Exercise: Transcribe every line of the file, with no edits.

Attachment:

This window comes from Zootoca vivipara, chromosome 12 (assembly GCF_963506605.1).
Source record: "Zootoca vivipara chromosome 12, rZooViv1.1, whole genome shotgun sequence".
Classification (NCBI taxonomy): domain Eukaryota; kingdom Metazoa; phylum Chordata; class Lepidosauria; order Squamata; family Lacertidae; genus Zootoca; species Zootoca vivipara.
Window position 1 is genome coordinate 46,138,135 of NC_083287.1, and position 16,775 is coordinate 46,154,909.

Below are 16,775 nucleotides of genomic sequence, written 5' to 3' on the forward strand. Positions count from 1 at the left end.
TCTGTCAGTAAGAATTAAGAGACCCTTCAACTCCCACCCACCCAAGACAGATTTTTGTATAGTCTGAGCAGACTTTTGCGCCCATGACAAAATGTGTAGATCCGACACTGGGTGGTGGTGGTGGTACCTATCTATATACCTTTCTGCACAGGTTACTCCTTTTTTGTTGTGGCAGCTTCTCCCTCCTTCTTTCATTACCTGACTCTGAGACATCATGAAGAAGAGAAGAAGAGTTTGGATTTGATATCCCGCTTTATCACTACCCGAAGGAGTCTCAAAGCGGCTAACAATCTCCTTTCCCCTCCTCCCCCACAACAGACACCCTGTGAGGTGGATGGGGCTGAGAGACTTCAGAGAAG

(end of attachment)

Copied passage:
This window comes from Zootoca vivipara, chromosome 12 (assembly GCF_963506605.1).
Source record: "Zootoca vivipara chromosome 12, rZooViv1.1, whole genome shotgun sequence".
Classification (NCBI taxonomy): domain Eukaryota; kingdom Metazoa; phylum Chordata; class Lepidosauria; order Squamata; family Lacertidae; genus Zootoca; species Zootoca vivipara.
Window position 1 is genome coordinate 46,138,135 of NC_083287.1, and position 16,775 is coordinate 46,154,909.

Below are 16,775 nucleotides of genomic sequence, written 5' to 3' on the forward strand. Positions count from 1 at the left end.
TCTGTCAGTAAGAATTAAGAGACCCTTCAACTCCCACCCACCCAAGACAGATTTTTGTATAGTCTGAGCAGACTTTTGCGCCCATGACAAAATGTGTAGATCCGACACTGGGTGGTGGTGGTGGTACCTATCTATATACCTTTCTGCACAGGTTACTCCTTTTTTGTTGTGGCAGCTTCTCCCTCCTTCTTTCATTACCTGACTCTGAGACATCATGAAGAAGAGAAGAAGAGTTTGGATTTGATATCCCGCTTTATCACTACCCGAAGGAGTCTCAAAGCGGCTAACAATCTCCTTTCCCCTCCTCCCCCACAACAGACACCCTGTGAGGTGGATGGGGCTGAGAGACTTCAGAGAAG